The Power of Power 1490

Think back to music of the early '90s, and the work of Coolio, Da Brat, Warren G and TLC. If you were a Tucson teen during that time, you were probably listening to these artists on Power 1490 AM.

More than 16 years after the disappearance of Power 1490, a new film about the groundbreaking hip-hop station, A.M. Mayhem: The Untold Story of Tucson's Power 1490, will debut.

The movie will be screened at the Fox Tucson Theatre on one night only, at 6 p.m., Saturday, July 23. The film is produced, directed and edited by Randy Williams, aka, R Dub.

R Dub was a teenager when he was a disc jockey at the station. He said that the mission of the film is to explain the station's genre switch, and to let the station's DJs say a few words to their former listeners.

"The reason we made the movie is to give a proper and respectful goodbye to all of the Power 1490 listeners," R Dub said.

The radio station's employees prided themselves on being a part of Tucson's first hip-hop and R&B station—before it went off the air on June 12, 1995, at 5 p.m. R Dub said he was called in for a late meeting that day and handed a memo that said the station would be switched from hip-hop to alternative music.

"I felt like my life had ended. I mean, that was my identity. That's all I knew," R Dub said.

During the 4 1/2 years that the station was on the air, the DJs held numerous events and concerts. Despite the poor sound quality on the right side of the AM dial, the radio station managed to become Tucson's No. 1 station for teens. R Dub said the station was popular in part because the DJs would spin at high school lunches, play basketball against schoolteachers, and drive down Sixth Avenue on Saturday nights.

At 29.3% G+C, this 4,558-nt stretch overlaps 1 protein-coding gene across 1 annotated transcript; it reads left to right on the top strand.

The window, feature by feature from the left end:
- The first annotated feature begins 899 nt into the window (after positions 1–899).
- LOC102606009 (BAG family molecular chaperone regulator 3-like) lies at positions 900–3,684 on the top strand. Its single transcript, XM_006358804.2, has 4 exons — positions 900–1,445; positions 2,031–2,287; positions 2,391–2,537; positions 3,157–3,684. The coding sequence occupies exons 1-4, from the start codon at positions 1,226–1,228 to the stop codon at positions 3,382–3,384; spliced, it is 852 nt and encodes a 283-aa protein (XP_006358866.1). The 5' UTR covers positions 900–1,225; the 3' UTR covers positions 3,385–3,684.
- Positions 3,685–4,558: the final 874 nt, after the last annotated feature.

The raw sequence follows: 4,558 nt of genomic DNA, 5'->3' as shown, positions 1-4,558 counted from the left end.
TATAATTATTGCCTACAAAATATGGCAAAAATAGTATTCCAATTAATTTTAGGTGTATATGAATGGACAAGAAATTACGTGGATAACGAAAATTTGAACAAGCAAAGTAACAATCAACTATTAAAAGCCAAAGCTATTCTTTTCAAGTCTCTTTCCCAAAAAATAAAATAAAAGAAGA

The station's Keith Duncan, aka Killer Keith, reminisced fondly about spending time with the teen community of Tucson.

"We gave the listeners of Tucson something that wasn't available anywhere else," Killer Keith said.

Both DJs agreed that the film will let the community know about the huge impact that listeners had on Power 1490's staff. The film includes interviews with many Power 1490 employees, some surprise guests and the people who made the decision to change the station's format. It also features audio from DJs, pictures from staff members and posters from concerts.

"I had fun tracking down the people from Power for the film—and some are still DJs," R Dub said.

After the format switch, some DJs moved on to other stations, while others got out of the business. R Dub worked at KRQQ FM 93.7 for two years after Power 1490 stopped broadcasting. The irony is that during Power 1490's best years, the station constantly competed with KRQ, which was the top adult and teen radio station at the time. Power 1490's management made it a mission to force KRQ's owners to decide between adult or teen radio.

"We were the thorn in KRQ's side," R Dub said.

The screening is a free event, but attendees must RSVP beforehand at DVDs of the film are available for purchase at the site, and will be on sale at Saturday's event as well.

Much of the Power 1490 on-air staff will be at the movie screening.

"We were there, because we loved people, and we love Tucson, and that's what the station was for," R Dub said.